National Geographic’s Great Migrations, a seven part series which premieres November 7th, calls itself a collection of “the most moving stories on Earth”. It focuses on some amazing animals from around the world and the incredible journeys they take to survive. This series was a massive undertaking, with the National Geographic crew spending 2 years traveling more than 420,000 miles over 20 countries. The end result is visually spectacular, full of fascinating science and rich in never-before-told stories of animal behavior. The series itself is an great educational resource, and the website has plenty to offer teachers (particularly the Science page and the Teacher Resources page).
While many of the best-known migrations involve land animals or birds, some marine migrations are also pretty darn great.
I was thrilled to learn that two of the migrations discussed in this series involve sharks. The first shark migration story appears in hour 3, “Feast or Famine”.
Many great white sharks travel over 3,000 miles to Guadalupe Island each year in search of food each year. Great Migrations does a good job of conveying how impressive and mysterious this behavior is, saying “somehow they always know where their prey are gathering from oceans away”. They are following the migratory path of another marine wanderer, the elephant seal. The episode has some amazing footage of a great white eating an elephant seal.
I’m always nervous when the media portrays the impressive hunting behavior of these sharks, but National Geographic went out of their way to make people not fear great whites. Yes, some vaguely-ominous music plays as the shark eats the seal, but the exact same music is playing when a bald eagle eats a fish or when a little cardinalfish eats a jellyfish. The Great White Shark page on National Geographic’s website talks all about how these animals are a threatened species and how people shouldn’t be afraid of them, and the great white shark profile on the Great Migrations site is full of scientific information about them. As usual, National Geographic’s shark coverage promotes science and conservation instead of fear.
It is worth noting that there is a great white migration more impressive than the Guadalupe trip- a single female tagged off the coast of South Africa was later found in Australia. For those of you who are geographically challenged, that’s over 12,000 miles. This was not discussed in the series, but is mentioned on the accompanying poster and was the focus of an entire National Geographic special called “Great White Odyssey”.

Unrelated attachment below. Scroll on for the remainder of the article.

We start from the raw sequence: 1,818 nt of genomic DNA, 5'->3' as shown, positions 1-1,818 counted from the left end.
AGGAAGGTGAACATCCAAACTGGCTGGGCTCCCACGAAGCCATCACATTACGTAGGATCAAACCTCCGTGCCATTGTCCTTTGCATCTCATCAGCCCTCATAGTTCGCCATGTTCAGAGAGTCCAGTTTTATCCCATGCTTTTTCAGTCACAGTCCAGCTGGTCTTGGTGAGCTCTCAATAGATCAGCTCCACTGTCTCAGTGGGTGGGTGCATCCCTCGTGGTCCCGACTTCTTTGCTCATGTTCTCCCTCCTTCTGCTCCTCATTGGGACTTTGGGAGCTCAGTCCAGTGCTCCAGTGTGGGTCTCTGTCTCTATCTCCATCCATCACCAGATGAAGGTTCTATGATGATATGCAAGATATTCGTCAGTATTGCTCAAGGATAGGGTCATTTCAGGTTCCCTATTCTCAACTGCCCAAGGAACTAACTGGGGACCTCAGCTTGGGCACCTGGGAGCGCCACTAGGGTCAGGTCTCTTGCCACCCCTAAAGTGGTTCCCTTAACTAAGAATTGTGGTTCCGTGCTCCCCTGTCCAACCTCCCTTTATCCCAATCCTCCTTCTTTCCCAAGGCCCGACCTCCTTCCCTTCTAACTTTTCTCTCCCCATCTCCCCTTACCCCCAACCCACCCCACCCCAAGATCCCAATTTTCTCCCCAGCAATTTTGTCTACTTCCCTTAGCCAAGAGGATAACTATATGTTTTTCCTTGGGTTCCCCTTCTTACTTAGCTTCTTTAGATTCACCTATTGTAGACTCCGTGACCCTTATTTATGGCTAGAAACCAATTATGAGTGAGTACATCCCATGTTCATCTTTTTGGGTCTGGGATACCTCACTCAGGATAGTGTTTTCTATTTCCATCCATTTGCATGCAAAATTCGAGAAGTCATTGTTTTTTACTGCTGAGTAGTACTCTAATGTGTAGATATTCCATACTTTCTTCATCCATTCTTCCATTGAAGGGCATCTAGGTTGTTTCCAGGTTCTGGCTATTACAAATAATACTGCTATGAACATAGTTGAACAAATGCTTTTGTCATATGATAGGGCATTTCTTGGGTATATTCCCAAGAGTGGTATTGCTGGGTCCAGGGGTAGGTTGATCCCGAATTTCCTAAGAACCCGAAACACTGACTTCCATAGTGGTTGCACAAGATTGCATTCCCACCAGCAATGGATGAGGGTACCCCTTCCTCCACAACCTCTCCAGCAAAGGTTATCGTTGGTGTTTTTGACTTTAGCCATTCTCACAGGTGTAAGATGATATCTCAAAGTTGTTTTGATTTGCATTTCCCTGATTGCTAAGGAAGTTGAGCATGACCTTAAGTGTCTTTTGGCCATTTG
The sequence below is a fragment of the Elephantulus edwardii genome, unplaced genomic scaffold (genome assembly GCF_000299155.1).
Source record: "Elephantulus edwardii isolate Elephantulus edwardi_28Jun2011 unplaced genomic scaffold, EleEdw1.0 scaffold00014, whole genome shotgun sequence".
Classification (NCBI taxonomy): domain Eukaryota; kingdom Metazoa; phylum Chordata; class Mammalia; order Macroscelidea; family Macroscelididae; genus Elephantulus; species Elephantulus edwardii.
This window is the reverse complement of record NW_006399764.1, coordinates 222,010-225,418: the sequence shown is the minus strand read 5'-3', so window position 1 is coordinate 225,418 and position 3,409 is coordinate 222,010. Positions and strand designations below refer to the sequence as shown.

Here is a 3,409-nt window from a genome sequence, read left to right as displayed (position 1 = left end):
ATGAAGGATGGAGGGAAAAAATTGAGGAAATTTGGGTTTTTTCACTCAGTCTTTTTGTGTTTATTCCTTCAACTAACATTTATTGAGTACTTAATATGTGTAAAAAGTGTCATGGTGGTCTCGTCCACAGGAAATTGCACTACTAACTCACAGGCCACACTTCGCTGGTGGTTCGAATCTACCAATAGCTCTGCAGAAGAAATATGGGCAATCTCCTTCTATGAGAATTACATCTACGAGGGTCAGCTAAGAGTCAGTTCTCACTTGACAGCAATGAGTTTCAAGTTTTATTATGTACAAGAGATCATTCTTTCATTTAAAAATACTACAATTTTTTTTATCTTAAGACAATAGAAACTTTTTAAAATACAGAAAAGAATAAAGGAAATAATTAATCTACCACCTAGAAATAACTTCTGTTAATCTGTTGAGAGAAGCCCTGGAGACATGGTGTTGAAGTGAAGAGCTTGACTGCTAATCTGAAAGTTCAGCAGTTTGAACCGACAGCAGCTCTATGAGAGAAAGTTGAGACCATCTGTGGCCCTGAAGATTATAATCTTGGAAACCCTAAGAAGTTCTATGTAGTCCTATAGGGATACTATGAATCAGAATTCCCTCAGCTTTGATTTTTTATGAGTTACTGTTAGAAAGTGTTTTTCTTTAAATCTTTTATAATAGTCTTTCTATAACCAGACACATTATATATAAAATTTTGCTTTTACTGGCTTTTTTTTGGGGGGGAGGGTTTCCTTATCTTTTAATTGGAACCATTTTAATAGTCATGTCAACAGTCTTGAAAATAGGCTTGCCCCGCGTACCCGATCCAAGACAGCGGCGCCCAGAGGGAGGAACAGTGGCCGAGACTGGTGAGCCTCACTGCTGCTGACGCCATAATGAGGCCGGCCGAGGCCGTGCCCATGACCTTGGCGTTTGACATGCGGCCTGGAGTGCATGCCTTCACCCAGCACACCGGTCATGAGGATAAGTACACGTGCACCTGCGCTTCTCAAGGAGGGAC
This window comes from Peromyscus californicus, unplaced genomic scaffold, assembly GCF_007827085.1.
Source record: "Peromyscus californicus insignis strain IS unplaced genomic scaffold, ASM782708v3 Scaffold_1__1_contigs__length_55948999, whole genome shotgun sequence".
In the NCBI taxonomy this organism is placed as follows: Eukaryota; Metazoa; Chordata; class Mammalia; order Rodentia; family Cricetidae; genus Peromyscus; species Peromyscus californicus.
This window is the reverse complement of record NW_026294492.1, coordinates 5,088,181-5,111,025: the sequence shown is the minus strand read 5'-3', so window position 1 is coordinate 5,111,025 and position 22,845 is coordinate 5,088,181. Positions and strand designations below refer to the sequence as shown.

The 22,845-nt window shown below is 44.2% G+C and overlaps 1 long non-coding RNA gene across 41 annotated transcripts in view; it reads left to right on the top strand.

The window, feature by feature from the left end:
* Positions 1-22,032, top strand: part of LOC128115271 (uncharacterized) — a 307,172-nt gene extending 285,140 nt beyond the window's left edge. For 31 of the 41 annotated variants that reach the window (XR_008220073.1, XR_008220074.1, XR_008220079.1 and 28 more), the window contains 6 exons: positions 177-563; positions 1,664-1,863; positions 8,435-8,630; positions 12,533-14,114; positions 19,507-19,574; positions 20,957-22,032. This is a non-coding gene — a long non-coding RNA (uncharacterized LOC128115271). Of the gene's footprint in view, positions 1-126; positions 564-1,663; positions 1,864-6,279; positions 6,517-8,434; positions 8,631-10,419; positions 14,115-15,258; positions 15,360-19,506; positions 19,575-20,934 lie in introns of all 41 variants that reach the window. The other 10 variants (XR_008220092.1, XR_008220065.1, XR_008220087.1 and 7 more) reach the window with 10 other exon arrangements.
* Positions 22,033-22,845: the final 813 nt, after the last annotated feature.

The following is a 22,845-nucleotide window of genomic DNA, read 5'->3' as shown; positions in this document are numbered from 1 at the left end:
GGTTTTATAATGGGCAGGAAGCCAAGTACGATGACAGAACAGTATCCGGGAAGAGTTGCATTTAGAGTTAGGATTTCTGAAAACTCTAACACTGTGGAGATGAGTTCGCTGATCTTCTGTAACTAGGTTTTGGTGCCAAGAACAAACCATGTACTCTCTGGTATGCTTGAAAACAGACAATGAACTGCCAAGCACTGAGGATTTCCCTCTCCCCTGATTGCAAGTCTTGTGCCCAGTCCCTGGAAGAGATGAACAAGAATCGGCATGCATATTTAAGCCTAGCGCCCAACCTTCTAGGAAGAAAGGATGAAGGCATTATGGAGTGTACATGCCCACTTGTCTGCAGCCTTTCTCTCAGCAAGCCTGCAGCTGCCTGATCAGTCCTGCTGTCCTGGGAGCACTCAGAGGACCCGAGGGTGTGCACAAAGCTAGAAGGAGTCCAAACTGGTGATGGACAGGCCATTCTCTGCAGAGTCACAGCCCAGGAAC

The next shark migration, which appeared in hour 4 (Race to Survive) was that of a whale shark.
These animals, the largest living fish, are harmless to humans (they eat nothing but plankton). The whale shark segment focused on whale sharks migrating to Belize to feast on snapper eggs. It had some cool footage of mass-spawning snapper, and beautiful images of the gentle giant whale sharks. The science portion of this segment was a lighter than the great white story, but that’s in keeping with the current state of our own knowledge about these animals. The whale shark profile summarizes this very well:
“It is difficult to observe whale sharks in the wild, and most of the sightings are of juvenile males in coastal areas, where they gather to feed . But adult whale sharks’ precise movements remain mysterious, they are believed to spend much of their time in the ocean deep, far from shore, and to go on long, multi-year journeys, during which they visit cold-water areas that are richer in food. Most of the knowledge about whale shark migration is from acoustic tracking. Scientists hope to learn more by tagging individuals and following them via satellite.”
I hadn’t turned off my media-portrayal-of-sharks alarm after the great white segment, and I noted that the series refers to these animals as “a true sea monster”. I guess that’s fair because of their enormous size, but the connotation most people have of sea monsters is usually not something that eats tiny crustacean and fish larvae. It’s a small point, and if this is the only thing that someone as hyper-sensitive as me can find to critique, Great Migrations is a fantastic show. The profile also notes that:
“While whale sharks’ massive bodies might make them seem like scary super-predators, they pose no danger to humans or large mammals or fish. Instead, they dine upon upon krill and squid, and small fish such as sardines, anchovies, and mackerel. … The whale shark itself is preyed upon by human fishermen. Whale sharks are caught and sold for food when tuna, marlin, or other large high-priced fish are scarce.”
Online, at least, Great Migrations notes that whale sharks are no threat to people and are in fact in trouble because of human actions.
It was nice to see sharks on TV not in the context of shark attacks, but in the context of their incredible navigation abilities.
Great Migrations also has other tales of ocean migrations. It told cool stories of the walrus, sperm whale, albatross, rockhopper penguin, and many more. There were also some stories about animals that live on land (if you’re into that sort of thing). This series premieres November 7th on the National Geographic channel. Be sure to check it out.
Disclaimer: National Geographic sent me a DVD copy of the complete series, along with an associated coffee table book and poster.